Hacks-To-Flacks Brighten The Dark Side10 years ago
Journalists who make the move into corporate communications often discover they are rather good at it. Abigail Levene explains why many journalists thrive when switching sides
When I left Reuters, I fell into freelance journalism and from there it was a short hop to corporate writing. But I still thought of myself as a journalist – until I happened to speak to a former colleague, who had some years earlier made the press-to-PR move. "I’m sort of on the borderline: one foot in journalism and the other in corporate communications," I explained. He was quick to set me straight. "Oh no," he said. "You’re definitely on the dark side now."
It’s no secret that journalists call it the dark side: the perception that PR is a murky melange of lies, damned lies and spin that no decent journo would ever dream of as a career, runs deep. That’s if they ever bother to give PR a second thought. But let’s face it: plenty of journalists – even some of the snootiest – have made the tried-and-tested move and have discovered that they not only rather like it, but are also rather good at it.
That is certainly our experience at Stampa. Founded three years ago by four former journalists whose combined experience spanned AP, Bloomberg, Reuters, the Financial Times and Dutch national TV, we are now a company of 13 in London and Amsterdam offering the full spectrum of internal and external communications. No fewer than eight of our people – in fact, all our seniors – used to be journalists. In addition to our founding partners, our employees have worked at leading Dutch dailies NRC Handelsblad and Het Financieele Dagblad, Dow Jones, Reuters and television channels.
When we poll our clients on Stampa’s pluses and minuses, the message that comes through time and again is that one of our major strengths is our experience, instinct and expertise as former hacks.
Former journalists can perform an invaluable bridge function between the media and corporate communicators. Of course, there are plenty of mediocre reporters, and I’m not suggesting all would shine at PR. But here are some examples of how successful journalists from quality news outlets – having been on the receiving end of so much PR, good and bad – can offer both invaluable advice and excellent execution.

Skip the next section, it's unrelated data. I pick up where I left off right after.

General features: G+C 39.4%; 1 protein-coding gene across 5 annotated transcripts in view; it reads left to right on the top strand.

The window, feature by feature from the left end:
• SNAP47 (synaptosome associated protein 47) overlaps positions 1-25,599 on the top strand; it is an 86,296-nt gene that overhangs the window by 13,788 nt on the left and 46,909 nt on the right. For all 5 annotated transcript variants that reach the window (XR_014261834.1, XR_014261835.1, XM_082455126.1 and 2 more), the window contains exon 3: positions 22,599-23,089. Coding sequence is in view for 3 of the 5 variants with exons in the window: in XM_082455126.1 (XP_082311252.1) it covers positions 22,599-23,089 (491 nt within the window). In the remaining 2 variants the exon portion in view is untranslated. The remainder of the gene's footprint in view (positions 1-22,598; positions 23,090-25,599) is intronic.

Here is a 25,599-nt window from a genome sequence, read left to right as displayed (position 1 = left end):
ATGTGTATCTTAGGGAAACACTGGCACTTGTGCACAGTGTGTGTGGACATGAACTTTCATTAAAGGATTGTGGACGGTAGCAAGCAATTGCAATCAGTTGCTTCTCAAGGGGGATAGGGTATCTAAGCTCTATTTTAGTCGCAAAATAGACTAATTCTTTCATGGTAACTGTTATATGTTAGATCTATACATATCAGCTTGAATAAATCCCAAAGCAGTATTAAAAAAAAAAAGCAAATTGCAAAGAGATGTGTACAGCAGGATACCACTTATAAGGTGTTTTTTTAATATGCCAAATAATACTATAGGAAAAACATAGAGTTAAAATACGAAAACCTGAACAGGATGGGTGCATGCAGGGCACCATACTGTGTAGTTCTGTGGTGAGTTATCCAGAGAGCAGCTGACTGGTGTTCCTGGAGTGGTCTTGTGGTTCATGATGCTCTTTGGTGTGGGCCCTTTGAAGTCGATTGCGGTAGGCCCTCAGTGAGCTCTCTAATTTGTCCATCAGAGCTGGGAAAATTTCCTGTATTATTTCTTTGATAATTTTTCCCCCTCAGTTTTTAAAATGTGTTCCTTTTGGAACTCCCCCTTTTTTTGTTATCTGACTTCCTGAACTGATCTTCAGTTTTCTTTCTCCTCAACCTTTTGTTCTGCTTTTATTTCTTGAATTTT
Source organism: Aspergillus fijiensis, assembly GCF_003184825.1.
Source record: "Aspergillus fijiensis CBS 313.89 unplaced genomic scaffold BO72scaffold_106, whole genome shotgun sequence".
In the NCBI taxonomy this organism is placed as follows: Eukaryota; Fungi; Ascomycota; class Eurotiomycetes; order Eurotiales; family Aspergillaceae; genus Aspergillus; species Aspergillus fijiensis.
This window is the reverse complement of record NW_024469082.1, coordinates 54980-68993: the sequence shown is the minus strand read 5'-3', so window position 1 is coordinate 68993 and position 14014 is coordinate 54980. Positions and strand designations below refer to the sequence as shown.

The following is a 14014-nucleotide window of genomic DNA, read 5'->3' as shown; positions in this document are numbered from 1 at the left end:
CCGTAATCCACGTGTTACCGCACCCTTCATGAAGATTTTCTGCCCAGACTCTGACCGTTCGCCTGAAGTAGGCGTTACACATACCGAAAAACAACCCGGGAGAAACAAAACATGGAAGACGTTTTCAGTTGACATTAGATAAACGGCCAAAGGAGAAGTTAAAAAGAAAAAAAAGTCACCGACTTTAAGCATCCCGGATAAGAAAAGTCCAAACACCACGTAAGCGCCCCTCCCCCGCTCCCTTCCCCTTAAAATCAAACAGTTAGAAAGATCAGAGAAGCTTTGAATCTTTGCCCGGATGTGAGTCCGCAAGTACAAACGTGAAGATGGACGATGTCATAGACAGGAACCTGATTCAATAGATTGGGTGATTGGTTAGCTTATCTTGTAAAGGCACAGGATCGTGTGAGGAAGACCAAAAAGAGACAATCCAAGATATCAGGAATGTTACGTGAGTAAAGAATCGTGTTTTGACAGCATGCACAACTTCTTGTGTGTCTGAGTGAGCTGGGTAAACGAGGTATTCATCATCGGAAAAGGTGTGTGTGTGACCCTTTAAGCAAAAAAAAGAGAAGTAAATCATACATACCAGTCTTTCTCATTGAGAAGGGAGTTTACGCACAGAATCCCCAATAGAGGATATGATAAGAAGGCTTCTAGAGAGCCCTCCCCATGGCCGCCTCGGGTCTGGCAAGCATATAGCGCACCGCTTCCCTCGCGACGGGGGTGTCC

Ex-journalists can write. They write well. And they write fast – especially if they have worked for a newswire or broadcaster. Web texts, magazine articles, brochures, mission statements, annual reports, speeches, webcast scripts, strategic presentations – you name it, they can do it. Crucially, they know how to write press releases that don’t get tossed straight in the trash – because they’ve pressed that ‘delete’ button oh so many times in their past lives. We also find our experience goes down a treat at the writing workshops we deliver for corporate communicators.
Ex-journalists can digest complex subjects, distil the essence and translate it into simple messages. If that involves interviewing recalcitrant executives, they’re good at that too. Seasoned hacks will have sat across many a mahogany desk, asking supposedly ‘scary’ CEOs tough – even stupid – questions. They’re not afraid or over-awed. They keep asking until they understand the answer, and have sufficient information. Allergic to jargon, they create deceptively simple messaging and never forget their target audience.
Ex-journalists know how journalists work and what they need. That might sound obvious – and it ought to be – but journalists are still regularly called by PR people who have no idea when their deadline is, no understanding of what they or their newspaper covers, and no idea how to sell their story appealingly. Ex-journalists still have the nose for news: so they can ‘find’ the news in a company’s story, and portray it compellingly to reporters. Through media training, they can also use their experience to teach PR people and company executives how to tell their story in a clear, concise and compelling way, and how to skirt the common pitfalls of dealing with the media.
Ex-journalists know lots of journalists. Another apparent statement of the obvious, but crucial when it comes to keeping top-notch press lists, knowing who’ll be interested in your story, who is easy to deal with and who is best given a wide berth.
That doesn’t mean it’s always plain sailing. Though many hacks become flacks, not everyone has the temperament to switch sides. Knowing when to push back and when to give in gracefully is a major re-calibration for many journalists, for whom a bolshy, anti-authority attitude is synonymous with being good at your job.
As a journalist, especially for a prestigious outlet, you are in charge. You can wear what you like, prepare as little as you want, ask any dumb questions you dare, and write – or not write – whatever you please. You might think of your readers, but you rarely meet them. Your worst trauma is having your perfect prose tampered with by sub-editors.
As a communications consultant, your client is the boss. You dress up to meet them, prepare obsessively, ask carefully-crafted questions, and do what they tell you to do. You soon learn not to take tracking-scarred documents personally.
Still, we have found that most of our recruits love the switch.
Sadly, however, the pull of journalism remains too strong for some. We hired one former journalist who took to PR like a duck to water. But after just six months, he left to become editor of a stable of trade magazines. He swore he had not been looking to leave – but had been headhunted with an offer he couldn’t refuse. We believed him: or maybe, in his short time with us, he had learned the art of spin a little too well.
Is director of Stampa, the Amsterdam and London-based financial and corporate communications consultancy.mail the author
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